What do you need to get in?
Main entry requirements
For applicants offering at least one of the following subjects at A level: Psychology, Biology, Chemistry, Maths or Physics, the typical offer will be ABB. Please note: it is not essential to have studied any particular subjects at A level. We do not accept General Studies.
If your qualifications aren’t listed here, you can use our UCAS points guide of 128-136 and refer to the university’s website for full details of all entry routes and requirements.
% applicants receiving offers95%
Provided by UCAS, this is the percentage of applicants who were offered a place on the course last year. Note that not all applicants receiving offers will take up the place, so this figure is likely to differ from applicants to places.
Tuition fee & financial supportNot available
Maximum annual fee for UK students. NHS-funded, sandwich or part-time course fees may vary.
If you live in:
- Scotland and go to a Scottish university, you won’t pay tuition fees
- Northern Ireland and go to an NI uni, you’ll pay £3,805 in tuition fees
- Wales you’ll pay £3,810 in fees and get a tuition fee grant to cover the rest
Every degree course is different, so it’s important to find one that suits your interests and matches the way you prefer to work – from the modules you’ll be studying to how you’ll be assessed. Top things to look for when comparing courses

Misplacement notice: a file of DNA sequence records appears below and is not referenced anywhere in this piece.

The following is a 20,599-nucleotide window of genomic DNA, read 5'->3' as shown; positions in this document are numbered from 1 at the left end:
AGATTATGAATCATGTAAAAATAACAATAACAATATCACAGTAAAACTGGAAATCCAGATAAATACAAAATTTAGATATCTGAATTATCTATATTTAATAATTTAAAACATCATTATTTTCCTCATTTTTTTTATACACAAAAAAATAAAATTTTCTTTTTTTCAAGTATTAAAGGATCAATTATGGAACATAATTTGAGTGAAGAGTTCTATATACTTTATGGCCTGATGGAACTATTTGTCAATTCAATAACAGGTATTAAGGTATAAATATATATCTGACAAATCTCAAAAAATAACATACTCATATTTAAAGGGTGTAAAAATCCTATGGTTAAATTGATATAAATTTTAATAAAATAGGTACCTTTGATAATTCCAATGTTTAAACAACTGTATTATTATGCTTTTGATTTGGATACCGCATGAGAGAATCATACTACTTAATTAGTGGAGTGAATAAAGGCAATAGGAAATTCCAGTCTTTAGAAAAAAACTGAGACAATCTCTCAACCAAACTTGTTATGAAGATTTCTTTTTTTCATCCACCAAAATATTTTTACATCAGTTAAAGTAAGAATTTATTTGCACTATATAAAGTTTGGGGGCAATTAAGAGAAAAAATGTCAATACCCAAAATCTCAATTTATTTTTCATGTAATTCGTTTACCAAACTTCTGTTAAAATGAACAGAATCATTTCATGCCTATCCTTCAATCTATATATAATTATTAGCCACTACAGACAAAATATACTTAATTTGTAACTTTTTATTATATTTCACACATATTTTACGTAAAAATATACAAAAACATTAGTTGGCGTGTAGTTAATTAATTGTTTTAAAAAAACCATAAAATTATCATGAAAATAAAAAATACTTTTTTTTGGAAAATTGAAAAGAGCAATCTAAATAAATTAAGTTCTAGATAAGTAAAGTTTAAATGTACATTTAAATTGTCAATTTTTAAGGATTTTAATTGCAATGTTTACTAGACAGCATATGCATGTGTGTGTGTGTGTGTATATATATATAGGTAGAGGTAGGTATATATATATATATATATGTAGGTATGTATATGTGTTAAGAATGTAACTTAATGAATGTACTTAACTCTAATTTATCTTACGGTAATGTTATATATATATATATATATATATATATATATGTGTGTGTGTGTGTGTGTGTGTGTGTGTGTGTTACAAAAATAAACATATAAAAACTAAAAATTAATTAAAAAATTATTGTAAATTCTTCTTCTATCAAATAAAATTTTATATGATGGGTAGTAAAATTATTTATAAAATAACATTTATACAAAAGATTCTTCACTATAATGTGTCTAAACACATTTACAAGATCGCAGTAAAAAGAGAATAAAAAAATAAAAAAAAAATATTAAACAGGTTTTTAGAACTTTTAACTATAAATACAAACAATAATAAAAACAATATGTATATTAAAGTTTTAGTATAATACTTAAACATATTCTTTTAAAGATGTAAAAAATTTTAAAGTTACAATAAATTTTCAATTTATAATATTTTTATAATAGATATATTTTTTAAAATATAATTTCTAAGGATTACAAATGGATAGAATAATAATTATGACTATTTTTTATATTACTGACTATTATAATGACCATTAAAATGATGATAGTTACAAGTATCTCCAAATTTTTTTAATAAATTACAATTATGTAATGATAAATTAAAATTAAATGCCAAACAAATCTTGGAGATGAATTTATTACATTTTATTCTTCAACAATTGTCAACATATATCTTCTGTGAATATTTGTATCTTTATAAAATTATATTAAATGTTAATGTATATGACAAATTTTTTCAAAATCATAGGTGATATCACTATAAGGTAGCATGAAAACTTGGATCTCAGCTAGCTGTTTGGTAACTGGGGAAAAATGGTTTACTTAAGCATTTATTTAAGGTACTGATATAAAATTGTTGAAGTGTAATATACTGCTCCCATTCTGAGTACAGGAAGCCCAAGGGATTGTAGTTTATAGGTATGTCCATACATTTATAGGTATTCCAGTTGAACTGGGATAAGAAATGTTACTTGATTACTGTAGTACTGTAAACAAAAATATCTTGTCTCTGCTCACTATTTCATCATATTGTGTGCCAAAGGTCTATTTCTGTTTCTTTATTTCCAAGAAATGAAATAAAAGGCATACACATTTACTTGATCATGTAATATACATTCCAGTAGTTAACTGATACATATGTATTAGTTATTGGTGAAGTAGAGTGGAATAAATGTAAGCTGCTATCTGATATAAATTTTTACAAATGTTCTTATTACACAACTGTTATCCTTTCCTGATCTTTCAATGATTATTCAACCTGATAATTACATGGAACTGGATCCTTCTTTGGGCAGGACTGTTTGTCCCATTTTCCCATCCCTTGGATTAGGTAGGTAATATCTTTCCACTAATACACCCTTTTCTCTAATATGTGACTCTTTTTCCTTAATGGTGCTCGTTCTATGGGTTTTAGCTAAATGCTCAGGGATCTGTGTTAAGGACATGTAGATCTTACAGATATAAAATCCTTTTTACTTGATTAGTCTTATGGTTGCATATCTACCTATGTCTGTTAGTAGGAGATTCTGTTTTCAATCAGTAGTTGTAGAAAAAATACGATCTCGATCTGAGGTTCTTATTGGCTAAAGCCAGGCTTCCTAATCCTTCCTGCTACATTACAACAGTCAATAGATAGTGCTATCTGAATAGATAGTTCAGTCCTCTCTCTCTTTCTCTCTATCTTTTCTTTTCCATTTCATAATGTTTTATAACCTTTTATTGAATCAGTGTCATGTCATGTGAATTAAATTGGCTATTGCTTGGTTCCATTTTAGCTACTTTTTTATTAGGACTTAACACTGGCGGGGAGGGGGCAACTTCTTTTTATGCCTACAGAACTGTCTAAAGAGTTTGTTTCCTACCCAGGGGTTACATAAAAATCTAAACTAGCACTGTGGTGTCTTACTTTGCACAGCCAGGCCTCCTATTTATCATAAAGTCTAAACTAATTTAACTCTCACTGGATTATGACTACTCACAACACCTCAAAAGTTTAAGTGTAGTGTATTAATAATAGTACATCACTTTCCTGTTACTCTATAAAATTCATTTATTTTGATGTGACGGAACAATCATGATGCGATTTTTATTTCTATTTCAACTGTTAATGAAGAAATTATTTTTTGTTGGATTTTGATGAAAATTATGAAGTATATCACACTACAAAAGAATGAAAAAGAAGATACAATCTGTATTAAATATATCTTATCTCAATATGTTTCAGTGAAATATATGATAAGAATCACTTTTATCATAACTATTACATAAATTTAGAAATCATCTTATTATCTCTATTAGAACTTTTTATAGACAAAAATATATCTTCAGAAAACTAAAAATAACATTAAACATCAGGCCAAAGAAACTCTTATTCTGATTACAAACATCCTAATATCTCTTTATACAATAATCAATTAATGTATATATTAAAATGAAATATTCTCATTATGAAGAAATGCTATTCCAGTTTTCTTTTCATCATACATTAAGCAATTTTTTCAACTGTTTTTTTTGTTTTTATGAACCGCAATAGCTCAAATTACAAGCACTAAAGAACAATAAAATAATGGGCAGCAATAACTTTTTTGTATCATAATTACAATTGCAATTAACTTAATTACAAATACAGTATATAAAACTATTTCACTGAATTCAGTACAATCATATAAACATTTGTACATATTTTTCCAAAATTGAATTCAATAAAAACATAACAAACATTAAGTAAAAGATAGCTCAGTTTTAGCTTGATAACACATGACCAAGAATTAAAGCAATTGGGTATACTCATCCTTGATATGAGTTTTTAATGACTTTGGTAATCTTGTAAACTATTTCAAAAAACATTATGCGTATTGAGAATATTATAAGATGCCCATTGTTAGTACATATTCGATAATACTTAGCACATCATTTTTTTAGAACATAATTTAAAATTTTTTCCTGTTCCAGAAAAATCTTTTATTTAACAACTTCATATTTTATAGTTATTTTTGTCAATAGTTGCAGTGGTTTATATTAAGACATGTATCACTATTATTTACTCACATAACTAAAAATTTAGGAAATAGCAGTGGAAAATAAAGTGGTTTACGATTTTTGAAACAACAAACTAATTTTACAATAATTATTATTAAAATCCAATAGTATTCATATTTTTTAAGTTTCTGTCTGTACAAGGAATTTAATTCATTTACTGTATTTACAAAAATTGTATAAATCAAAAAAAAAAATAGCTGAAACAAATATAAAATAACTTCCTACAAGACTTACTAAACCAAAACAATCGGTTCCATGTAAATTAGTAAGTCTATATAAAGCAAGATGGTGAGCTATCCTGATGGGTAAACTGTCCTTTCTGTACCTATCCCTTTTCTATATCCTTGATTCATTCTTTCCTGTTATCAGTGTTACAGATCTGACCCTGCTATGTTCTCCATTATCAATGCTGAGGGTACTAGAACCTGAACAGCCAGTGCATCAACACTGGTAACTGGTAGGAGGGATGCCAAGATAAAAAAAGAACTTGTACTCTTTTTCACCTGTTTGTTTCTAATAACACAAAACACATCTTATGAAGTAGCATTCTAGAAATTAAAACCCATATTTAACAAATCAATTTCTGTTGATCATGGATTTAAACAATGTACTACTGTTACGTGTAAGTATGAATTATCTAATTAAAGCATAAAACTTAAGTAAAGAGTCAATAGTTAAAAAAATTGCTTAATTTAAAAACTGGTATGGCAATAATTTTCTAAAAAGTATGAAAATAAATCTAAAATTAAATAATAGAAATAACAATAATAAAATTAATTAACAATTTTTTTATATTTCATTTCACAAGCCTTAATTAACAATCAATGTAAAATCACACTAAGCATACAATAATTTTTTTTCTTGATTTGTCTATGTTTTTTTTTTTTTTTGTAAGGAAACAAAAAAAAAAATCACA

Psychology is the scientific study of the relationship between the mind, brain and behaviour. Students will study the psychological and neuro-scientific processes that underpin activities such as thinking, reasoning, memory and language, learn the consequences of brain injury and explore ways to improve health-related behaviour. Psychology graduates tend to be highly numerate and possess high-quality essay writing and critical analysis skills. Students develop effective team working and problem-solving skills, good ICT abilities, the skills needed for independent research and excellent oral communication skills. With these transferable and valuable attributes, psychology graduates have much to offer to a variety of employers. As more businesses recruit from a global pool of talent, we are finding new ways to help our students stand out from the crowd. We support and encourage you to take advantage of opportunities for studying and working abroad which could: - Reward you with an international outlook and cultural awareness. - Help you gain confidence and become more self-reliant. - Give you independence and initiative for the best possible start to your career. All students commencing the three-year BSc (Hons) Psychology degree have the option of transferring to the Psychology with a Year abroad Undergraduate Programme. Popular destinations include: Hong Kong, Germany, The Netherlands, North America, Australia, Poland, and Ireland. • The Department of Psychology is ranked in the top third of all psychology departments in the UK (Complete University Guide, 2016). • EMPLOYABILITY: 90% of Swansea University Psychology students go on to work and/or study six months after graduating (Unistats,2015). • ACCREDITATION: The Psychology Degree is validated by the British Psychological Society (BPS) and (providing that a minimum of a Second Class Honours Degree, Division Two is achieved) confers eligibility for Graduate Membership of the BPS and for the Graduate Basis for Chartered Membership (GBC). The latter is the first step to becoming a Chartered Psychologist. Visit our employability pages to read our graduate success stories: http://www.swansea.ac.uk/humanandhealthsciences/employability/